Disability pretenders are everywhere

Disability pretenders are becoming more common in travel.  From bogus service animals to feigned injuries, the travel industry is filled with fakers. There may be a reason for it. Travel companies, and particularly airlines, often make the trip so uncomfortable that passengers feel justified in being untruthful. For disability pretenders, travel is so difficult that you have to pretend to be disabled to be treated with dignity and respect. But are the fakers justified in lying about their condition? (Scroll down to take our poll.)

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Not all disabilities are obvious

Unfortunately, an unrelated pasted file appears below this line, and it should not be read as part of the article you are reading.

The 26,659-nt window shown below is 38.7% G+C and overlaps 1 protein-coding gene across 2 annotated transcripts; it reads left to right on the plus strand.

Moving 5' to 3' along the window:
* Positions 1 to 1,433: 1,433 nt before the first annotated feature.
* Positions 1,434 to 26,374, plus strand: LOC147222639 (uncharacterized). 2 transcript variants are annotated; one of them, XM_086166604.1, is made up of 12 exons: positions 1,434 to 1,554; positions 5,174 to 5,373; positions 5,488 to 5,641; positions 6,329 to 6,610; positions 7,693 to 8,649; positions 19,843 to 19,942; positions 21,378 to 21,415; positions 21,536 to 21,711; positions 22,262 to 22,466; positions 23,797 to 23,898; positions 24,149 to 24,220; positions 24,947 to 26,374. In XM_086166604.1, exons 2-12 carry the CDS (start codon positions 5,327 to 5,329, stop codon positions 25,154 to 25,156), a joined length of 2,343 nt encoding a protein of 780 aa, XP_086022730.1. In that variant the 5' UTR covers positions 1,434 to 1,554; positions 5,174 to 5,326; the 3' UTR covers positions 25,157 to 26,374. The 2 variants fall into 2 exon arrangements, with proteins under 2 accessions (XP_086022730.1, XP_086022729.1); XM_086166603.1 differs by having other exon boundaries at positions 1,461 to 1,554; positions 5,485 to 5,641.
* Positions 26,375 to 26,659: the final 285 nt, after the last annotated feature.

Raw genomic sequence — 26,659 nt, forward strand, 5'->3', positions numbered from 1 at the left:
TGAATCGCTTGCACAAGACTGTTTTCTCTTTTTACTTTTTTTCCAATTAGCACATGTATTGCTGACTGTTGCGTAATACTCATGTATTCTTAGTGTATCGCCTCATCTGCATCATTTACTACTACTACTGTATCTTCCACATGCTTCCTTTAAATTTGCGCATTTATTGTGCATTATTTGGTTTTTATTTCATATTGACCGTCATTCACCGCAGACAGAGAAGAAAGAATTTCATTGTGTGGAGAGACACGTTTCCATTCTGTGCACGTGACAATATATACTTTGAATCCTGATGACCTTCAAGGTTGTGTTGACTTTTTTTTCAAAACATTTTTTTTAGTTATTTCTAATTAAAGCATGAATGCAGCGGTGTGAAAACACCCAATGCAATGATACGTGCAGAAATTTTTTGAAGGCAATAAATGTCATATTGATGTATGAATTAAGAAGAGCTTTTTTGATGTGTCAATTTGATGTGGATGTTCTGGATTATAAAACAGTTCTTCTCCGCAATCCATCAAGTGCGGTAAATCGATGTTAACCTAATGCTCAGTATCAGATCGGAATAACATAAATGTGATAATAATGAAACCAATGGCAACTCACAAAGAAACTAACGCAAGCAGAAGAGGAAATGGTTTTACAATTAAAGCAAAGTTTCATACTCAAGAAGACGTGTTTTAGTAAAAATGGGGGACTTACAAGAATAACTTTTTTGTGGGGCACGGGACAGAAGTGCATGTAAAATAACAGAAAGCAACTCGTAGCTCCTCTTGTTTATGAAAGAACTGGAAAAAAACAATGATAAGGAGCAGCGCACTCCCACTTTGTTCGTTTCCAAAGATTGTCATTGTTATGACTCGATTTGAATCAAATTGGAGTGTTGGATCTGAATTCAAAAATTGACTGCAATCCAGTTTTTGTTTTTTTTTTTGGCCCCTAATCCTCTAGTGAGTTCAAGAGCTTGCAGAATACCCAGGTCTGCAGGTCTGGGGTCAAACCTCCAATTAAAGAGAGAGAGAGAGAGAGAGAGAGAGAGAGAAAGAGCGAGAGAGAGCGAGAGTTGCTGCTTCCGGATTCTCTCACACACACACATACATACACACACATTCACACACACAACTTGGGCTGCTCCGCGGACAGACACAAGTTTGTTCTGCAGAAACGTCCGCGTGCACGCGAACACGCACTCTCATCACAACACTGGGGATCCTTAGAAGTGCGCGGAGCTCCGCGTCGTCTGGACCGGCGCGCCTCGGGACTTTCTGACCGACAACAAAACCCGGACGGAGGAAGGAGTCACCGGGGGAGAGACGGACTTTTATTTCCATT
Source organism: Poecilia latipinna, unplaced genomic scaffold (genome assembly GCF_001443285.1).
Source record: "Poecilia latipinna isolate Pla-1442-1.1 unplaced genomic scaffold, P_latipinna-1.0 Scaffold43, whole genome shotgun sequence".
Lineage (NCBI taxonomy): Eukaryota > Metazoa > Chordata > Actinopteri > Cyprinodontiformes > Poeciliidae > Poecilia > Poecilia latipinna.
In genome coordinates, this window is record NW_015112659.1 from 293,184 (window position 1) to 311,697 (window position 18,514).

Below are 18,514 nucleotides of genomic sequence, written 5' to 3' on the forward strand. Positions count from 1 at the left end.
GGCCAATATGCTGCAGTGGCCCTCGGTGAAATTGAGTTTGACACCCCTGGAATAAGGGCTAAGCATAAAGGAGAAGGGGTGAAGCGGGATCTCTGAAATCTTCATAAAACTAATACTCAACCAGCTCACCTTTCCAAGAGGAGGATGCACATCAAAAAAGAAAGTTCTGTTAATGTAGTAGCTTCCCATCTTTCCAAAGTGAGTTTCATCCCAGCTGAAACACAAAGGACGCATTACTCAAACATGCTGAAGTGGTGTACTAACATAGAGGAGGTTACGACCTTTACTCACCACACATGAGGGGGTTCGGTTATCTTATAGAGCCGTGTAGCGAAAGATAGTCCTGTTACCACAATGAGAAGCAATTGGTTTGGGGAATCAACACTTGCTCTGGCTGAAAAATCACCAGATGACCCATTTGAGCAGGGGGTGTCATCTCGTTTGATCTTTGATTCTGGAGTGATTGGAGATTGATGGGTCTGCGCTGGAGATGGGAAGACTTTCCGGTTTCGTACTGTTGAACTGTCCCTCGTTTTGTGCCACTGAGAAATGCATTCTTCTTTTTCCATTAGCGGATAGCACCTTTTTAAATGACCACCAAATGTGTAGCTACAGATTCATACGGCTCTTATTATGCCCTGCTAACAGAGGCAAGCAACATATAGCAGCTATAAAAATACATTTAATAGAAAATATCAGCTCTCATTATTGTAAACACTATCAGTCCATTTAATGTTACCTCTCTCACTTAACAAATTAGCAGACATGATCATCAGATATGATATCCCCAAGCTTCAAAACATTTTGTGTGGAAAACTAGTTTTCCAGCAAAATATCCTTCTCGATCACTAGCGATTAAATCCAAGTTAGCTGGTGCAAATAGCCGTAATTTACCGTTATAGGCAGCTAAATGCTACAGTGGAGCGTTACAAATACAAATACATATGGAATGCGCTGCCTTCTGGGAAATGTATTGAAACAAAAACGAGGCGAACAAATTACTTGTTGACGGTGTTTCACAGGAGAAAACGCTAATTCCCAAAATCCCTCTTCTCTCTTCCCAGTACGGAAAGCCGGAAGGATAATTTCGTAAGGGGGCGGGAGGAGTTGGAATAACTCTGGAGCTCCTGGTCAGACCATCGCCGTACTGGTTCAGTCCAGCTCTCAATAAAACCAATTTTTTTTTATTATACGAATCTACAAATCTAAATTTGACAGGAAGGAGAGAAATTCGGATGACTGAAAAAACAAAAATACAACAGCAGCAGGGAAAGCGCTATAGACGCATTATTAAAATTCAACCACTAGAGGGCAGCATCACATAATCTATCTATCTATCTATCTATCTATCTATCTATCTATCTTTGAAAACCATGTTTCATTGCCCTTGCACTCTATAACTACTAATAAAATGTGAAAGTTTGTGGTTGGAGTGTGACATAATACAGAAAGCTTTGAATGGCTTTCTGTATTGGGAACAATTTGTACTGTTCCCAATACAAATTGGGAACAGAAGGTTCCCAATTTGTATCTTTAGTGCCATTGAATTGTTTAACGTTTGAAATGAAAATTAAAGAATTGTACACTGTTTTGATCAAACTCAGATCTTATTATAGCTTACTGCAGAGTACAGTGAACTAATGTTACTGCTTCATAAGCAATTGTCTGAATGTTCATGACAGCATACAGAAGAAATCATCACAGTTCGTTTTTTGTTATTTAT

Before we crack down on “miracle” flights or pets passing as emotional support animals, let’s acknowledge something that may not be obvious: Disabilities aren’t always clearly visible.

Cindy Huner and her husband travel with canes, for example. She has fibromyalgia, a musculoskeletal disorder, and her husband has been diagnosed with multiple sclerosis, an immune-mediated illness. 

“We are always aware of other people and their concerns and try very hard not to take advantage,” says Huner, a retired travel agent from Littleton, Colo., “We pay extra for the early boarding group on our flights even though we can board first without it because if we can stand in line, we will. But people think we are lying when they see us.”

Huner makes a valid point about disabilities. You can’t always tell by looking at someone if they’re faking it.

Not that it would matter.